I found myself spending two weeks in Italy and decided that in the best tradition of m43 to travel as light as possible with regard to photographic gear. I also believe that you should never bring your main camera … because it might be pick pocketed or dropped into a canal. I contemplated bringing my old E-PL5 because it does have the detachable EVF which is a must in bright outdoor conditions but I ultimately chose to bring the much maligned YI M1 with the excellent 20mp sensor. I felt the much better noise characteristics of this sensor would trump sensor stabilization and EVF of the old 16mp E-PL5.
I always bring the Lumix 20mm f/1.7 pancake lens because it fits my leather case perfectly and it is also a superlative prime lens. I thought long and hard about whether I should bring other lenses, and decided to bring two more very small lenses. The Laowa 7.5 mm f/2 super wide field prime and the Lumix Vario G 35-100mm f/5.6 zoom. Interior shots often need a wide angle lens and you need additional reach when crowds prevent you from getting proximal to your target. All three lenses are the right scale in size to perfectly suit the small M1 body and not overbalance it when being held in hand. All three lenses also happen to have the same 46mm filter size and I brought along a circular polarizer and a B+W 1.5 ND neutral density filter. With one lens mounted onto the YI M1, the other two were carried in a vintage leather case designed for a small telephoto film lens. I also carried a very compact half height tripod.
One of the lesser known YI accessories is an extremely compact battery recharger using only a micro USB cable. You will need at least two batteries to last a busy day of travel shooting and then the ability to recharge both simultaneously overnight (recharging the second battery directly in the camera body). Some USB cables don’t seem to work for recharging purposes if you happen to lose the OEM one.
I used the camera continuously for 10 days and it never failed me. I thought the strange and fragile appearing power switch would break after hundreds of operations but it did not. I shoot in aperture priority and occasionally the aperture adjustment would not work and the f/ stop displayed value would be blank but a hard reset by removing the battery would always solve the problem. Before I left home, I had updated the firmware to the latest version (v3.2, released Sept 05/18!) which promised more responsive AF performance and reflects Xiaomi’s commitment to the product since firmware has been steadily updated over the past two years.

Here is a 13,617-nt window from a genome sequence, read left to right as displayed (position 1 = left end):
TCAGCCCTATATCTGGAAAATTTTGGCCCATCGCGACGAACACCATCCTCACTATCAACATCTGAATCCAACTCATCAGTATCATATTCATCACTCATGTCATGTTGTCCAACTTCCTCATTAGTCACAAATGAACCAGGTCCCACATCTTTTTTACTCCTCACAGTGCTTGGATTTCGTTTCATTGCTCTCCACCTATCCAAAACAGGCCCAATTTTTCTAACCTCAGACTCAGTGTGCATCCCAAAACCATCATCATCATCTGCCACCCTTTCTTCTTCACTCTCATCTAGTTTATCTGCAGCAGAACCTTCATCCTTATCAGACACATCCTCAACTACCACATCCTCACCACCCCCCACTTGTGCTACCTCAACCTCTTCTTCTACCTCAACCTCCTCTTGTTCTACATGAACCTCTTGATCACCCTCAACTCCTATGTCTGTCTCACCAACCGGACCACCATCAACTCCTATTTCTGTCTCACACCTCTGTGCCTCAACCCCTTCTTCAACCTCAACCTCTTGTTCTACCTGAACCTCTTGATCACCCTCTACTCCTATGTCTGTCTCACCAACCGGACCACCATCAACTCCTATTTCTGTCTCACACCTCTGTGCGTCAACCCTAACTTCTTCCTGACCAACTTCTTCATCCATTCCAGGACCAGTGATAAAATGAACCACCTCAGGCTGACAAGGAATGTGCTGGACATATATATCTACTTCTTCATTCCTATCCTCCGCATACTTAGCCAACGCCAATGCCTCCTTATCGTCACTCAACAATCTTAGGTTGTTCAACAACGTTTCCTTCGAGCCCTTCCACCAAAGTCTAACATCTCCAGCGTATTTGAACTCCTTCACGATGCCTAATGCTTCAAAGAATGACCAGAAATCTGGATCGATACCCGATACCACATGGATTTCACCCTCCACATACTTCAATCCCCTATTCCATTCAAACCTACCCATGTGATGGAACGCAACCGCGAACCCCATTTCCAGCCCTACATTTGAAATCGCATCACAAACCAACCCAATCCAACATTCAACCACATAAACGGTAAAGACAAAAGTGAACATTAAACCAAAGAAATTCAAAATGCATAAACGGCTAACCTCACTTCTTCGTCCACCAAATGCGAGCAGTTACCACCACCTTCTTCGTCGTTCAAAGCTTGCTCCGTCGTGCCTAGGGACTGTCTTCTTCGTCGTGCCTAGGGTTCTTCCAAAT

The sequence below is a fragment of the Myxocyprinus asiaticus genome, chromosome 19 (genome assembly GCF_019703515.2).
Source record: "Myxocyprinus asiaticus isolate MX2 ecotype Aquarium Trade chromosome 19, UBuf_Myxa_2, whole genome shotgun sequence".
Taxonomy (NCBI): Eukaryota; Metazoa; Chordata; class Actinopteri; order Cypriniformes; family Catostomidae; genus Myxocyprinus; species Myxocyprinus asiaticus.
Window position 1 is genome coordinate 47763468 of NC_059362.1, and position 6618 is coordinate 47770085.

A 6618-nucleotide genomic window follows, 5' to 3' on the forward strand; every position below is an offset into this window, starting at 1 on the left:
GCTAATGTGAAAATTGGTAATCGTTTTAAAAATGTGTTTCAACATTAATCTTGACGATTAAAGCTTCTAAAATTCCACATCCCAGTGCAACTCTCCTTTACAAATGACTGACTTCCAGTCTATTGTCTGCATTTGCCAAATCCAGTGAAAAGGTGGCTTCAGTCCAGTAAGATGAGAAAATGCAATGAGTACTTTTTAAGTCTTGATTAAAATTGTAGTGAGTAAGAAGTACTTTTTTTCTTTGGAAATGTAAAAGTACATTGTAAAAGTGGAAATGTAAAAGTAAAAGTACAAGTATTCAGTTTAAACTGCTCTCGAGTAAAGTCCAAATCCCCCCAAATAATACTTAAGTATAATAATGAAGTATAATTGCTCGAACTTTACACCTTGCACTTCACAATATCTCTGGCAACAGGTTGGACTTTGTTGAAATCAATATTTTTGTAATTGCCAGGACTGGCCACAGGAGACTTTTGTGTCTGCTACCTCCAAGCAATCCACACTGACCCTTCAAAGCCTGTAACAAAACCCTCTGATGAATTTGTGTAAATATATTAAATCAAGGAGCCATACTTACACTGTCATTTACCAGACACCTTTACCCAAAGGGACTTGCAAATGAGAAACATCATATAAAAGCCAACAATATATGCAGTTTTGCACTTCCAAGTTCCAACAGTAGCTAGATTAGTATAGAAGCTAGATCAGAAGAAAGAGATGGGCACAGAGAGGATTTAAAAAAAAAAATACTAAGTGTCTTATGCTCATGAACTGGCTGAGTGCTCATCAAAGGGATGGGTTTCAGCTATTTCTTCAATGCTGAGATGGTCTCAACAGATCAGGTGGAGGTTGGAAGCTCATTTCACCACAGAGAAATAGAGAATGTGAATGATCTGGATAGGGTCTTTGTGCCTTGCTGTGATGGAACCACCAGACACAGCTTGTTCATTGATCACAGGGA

The camera has a built in grip which makes it comfortable and secure to hold one handed. Its lightweight and diminutive PEN size makes it an innocuous street photography camera, especially if you just point it and shoot without checking the image framing. Besides, in bright daylight the rear display cannot be clearly seen and that means difficulty framing and changing settings. Bright daylight is also an issue since the fastest shutter speed is only 1/4000th s and I often over exposed after emerging from a building and forgetting to alter the ISO. You could select auto ISO but I prefer to control that as well so that I can dial the aperture into each lens’ maximum sharpness which is between f/4-f/5.6 for most m43 lenses.
S-AF performance is typically adequate and only sluggish in dim light. There is face detect focus but I could never get it to recognize any faces since the lit up AF square would never coincide with a human face.
In Italy, a lot of visits will be made to famous cathedrals. Some will not allow photography, some will allow it if you pay a fee and some have no restrictions. The lack of a uniform standards is interesting since officially all these buildings are extraterritorial regions of the Vatican which is itself a sovereign state outside of the jurisdiction of Italy. To photograph any of these interiors will require the Laowa 7.5mm for its speed and for its wide field coverage.